The principal parts of the brain are the cerebrum, brainstem, diencephalon, and cerebellum.
The cerebrum is made of both white matter and gray matter. The surface of the cerebrum (the cortex) is composed of a thin layer of gray matter (nerve cell bodies), underneath which are the white matter tracts (myelinated nerve cell axons).
The diencephalon consists of the thalamus and hypothalamus.
The brainstem is the lowest part of the brain just above the spinal cord. It consists of the midbrain, pons and medulla. It controls many of the basic involuntary body functions necessary for life, such as breathing, sleeping and rate of heartbeat.
It is in the medulla where the left and right white matter tracts to and from the brain cross over. Nerve impulses to and from the left side of the body are processed in the right side of the brain, while right side body impulses are processed in the left. This is why an injury in the left side of the brain such as a stroke, creates symptoms (loss of sensation, paralysis) on the right side of the body.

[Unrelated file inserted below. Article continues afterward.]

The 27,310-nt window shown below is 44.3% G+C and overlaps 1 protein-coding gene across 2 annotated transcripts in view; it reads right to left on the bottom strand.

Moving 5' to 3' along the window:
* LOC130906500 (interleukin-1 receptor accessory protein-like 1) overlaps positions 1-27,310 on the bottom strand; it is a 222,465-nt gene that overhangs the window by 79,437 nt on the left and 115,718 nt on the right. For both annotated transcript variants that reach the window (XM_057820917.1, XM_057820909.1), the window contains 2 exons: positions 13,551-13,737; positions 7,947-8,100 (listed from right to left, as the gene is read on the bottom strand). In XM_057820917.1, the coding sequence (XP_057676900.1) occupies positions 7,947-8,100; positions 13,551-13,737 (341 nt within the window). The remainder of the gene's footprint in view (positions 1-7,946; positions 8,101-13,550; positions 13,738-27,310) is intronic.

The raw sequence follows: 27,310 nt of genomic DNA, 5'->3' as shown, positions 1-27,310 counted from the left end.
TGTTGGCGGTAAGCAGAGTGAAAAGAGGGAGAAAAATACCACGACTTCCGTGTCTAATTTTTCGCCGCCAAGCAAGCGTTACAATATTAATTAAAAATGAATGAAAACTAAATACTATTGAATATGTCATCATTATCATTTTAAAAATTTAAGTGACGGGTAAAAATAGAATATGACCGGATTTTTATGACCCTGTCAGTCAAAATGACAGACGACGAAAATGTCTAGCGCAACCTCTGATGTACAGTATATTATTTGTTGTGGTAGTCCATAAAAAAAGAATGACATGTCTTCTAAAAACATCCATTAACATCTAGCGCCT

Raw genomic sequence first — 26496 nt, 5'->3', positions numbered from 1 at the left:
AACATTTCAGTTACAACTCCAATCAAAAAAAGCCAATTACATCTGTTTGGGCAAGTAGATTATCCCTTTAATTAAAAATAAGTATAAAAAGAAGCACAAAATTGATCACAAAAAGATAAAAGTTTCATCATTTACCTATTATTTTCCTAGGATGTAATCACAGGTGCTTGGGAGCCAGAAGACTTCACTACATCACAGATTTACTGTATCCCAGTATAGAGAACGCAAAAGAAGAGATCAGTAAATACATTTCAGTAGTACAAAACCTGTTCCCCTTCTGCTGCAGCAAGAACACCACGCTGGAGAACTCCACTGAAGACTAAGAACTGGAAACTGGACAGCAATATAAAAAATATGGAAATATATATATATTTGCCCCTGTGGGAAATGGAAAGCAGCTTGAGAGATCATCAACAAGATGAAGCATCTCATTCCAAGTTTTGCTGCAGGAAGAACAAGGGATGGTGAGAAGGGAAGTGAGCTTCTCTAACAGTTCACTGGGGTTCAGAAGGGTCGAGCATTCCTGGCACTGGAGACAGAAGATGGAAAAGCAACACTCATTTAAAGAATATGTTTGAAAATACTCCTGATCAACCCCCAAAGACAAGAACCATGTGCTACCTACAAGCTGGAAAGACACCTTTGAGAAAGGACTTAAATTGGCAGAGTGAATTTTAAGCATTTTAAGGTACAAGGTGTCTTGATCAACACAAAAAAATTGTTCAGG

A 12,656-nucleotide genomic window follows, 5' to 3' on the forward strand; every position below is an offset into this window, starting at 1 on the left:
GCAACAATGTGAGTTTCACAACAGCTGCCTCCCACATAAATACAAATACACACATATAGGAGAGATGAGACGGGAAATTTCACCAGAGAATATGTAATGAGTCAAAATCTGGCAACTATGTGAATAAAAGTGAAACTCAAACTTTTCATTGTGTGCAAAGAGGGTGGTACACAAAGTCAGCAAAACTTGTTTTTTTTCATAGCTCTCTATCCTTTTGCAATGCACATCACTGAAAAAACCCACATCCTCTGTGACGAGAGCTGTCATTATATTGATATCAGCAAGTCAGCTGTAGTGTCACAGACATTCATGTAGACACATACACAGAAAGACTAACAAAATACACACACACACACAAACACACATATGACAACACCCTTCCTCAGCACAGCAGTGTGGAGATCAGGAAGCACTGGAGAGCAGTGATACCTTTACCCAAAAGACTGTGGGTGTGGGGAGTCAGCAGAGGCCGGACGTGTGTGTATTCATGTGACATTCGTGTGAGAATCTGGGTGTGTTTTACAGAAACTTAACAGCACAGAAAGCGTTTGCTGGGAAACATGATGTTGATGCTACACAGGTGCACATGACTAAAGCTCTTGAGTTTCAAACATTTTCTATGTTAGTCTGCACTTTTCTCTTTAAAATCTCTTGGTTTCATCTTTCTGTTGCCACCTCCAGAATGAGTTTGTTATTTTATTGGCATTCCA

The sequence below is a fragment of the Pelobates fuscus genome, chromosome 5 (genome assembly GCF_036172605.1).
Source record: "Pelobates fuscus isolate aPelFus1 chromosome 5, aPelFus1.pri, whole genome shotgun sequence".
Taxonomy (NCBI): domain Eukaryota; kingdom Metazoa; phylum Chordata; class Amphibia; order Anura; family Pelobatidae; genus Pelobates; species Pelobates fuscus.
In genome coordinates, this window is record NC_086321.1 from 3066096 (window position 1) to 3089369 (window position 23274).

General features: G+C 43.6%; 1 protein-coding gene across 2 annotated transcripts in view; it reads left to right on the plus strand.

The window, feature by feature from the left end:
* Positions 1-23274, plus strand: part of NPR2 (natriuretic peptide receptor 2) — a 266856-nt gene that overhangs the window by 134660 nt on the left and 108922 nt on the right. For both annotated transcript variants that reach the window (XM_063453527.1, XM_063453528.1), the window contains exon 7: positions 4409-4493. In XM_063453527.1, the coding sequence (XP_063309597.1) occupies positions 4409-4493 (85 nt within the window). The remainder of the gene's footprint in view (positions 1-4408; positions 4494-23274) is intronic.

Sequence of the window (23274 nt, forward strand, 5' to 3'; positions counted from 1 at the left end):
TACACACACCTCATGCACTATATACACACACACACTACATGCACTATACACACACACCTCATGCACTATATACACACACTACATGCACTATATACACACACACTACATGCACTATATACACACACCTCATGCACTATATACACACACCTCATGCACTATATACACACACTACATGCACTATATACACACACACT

The reticular formation is a complex network of nerve cell fibers. It is involved with determining our level of wakefulness and sleep.